In my experience with cancer patients, restoring the proper functioning of the lymphatic system is key for strengthening the immune system. The lymphatic system is responsible for transporting disease-fighting white blood cells throughout the body, and to strengthen it, I focus on the tonsils. The tonsils are part of the lymphatic system and a key first line of defense for the immune system. Cleansing the lungs fortifies the tonsils.
In my experience, after two months of cleansing the lungs, the tonsils regain their health. After four months of cleansing, the fortified tonsils are able to suppress cancer cells. If at this point the tumor does not grow any more, then this cancer can usually be treated successfully.
I have also found that more often than not, it is possible to treat tumors that are less than 2 inches in diameter if they do not grow any more after four months of cleansing the lungs, and if there continues to be no change in size at all after six months.
However, this is limited to patients who have not undergone chemotherapy and radiation. I have found that the rate of full remission decreases drastically after these treatments, with extremely few patients being cured if they have completed chemotherapy and radiation.
For cancers with tumors larger than 2 inches in diameter, it is important to note that while they may not be fully curable, it is possible to improve patients’ conditions. It is possible to stop tumors larger than this from causing further mayhem within a patient’s body. This means that even severely ill cancer patients with terminal diagnoses can live out their lives in relative comfort.
If their immunity is sufficiently fortified through cleansing their lungs, it is possible to suppress the further spread of their cancer and prevent it from metastasizing to other parts of the body. Accordingly, terminal-stage cancer patients are able to confront death more comfortably, experiencing less pain and agony.
Death With Dignity
I attained a profound realization through the death of a patient of mine who was a Catholic friar and who passed away from lung cancer.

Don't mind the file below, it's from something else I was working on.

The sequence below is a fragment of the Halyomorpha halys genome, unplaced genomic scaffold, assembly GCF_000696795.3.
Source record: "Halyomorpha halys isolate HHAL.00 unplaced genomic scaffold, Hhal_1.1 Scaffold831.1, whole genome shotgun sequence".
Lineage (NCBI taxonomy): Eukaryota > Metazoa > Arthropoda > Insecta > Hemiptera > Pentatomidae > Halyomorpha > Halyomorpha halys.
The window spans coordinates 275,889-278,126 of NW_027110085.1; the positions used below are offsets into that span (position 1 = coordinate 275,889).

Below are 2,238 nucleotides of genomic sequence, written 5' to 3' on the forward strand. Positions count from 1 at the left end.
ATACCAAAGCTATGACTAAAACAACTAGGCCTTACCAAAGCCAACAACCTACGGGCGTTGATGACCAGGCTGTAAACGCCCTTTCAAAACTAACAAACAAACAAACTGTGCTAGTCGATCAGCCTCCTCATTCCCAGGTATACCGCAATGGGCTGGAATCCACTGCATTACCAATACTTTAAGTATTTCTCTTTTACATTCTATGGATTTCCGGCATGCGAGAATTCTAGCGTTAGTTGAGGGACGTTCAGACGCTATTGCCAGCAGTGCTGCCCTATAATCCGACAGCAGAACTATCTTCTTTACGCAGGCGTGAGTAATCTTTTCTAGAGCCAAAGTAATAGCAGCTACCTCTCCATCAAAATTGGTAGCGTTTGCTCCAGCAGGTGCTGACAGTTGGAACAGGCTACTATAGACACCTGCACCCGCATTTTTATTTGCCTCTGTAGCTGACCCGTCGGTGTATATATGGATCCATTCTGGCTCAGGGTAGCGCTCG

When I first began treating him with Korean herbal medicine to cleanse his lungs, I told him not to give up hope and that he would definitely be cured. However, he passed away a year later, and I was burdened with a great deal of guilt because of the failure of my therapy to cure his illness.
Then quite some time after his death, one of his fellow friars visited me and told me something I did not expect. The friar who passed away had wanted to convey to me that he was grateful to be able to pass away comfortably and without pain because of my treatment.
At that moment, I came to the understanding that a comfortable and noble death is a fundamental right that all humans ought to enjoy.
In my view, it is a huge mistake to subject a patient who is facing the last days of life to a great deal of pain and the ordeal of extensive treatment with surgery, radiation, and other invasive anti-cancer therapies. In these cases, it is not necessary to do everything possible to sustain the life. From this perspective, my lung-cleansing therapy was not a failure for the friar, but a success.
Thus, in dealing with terminal cancer patients, it is necessary to view their situations more broadly, with respect for the natural course of life, and allow them to confront death gracefully. We need to discard the idea that it is better to ceaselessly strive to achieve full remission.
Rather than striving to cure all cancer, we ought to manage cancer in order for the patient to have a comfortable, pain-free death as much as possible. For this, the key is to fortify their immunity by improving of the health of their tonsils through cleansing their lungs.
Dr. Seo Hyo-seok is the director of the Pyunkang Korean Medicine Hospital, which has seven branches in South Korea, one at Stanton University in California, and one in Atlanta. Dr. Seo entered Kyung Hee University in Korea at the top of his class and after years of research, developed the Pyunkang-Hwan herbal formula, which improves immunity by strengthening lung function. It has helped cure over 155,000 patients of various conditions.
Find out more at Pyunkang.com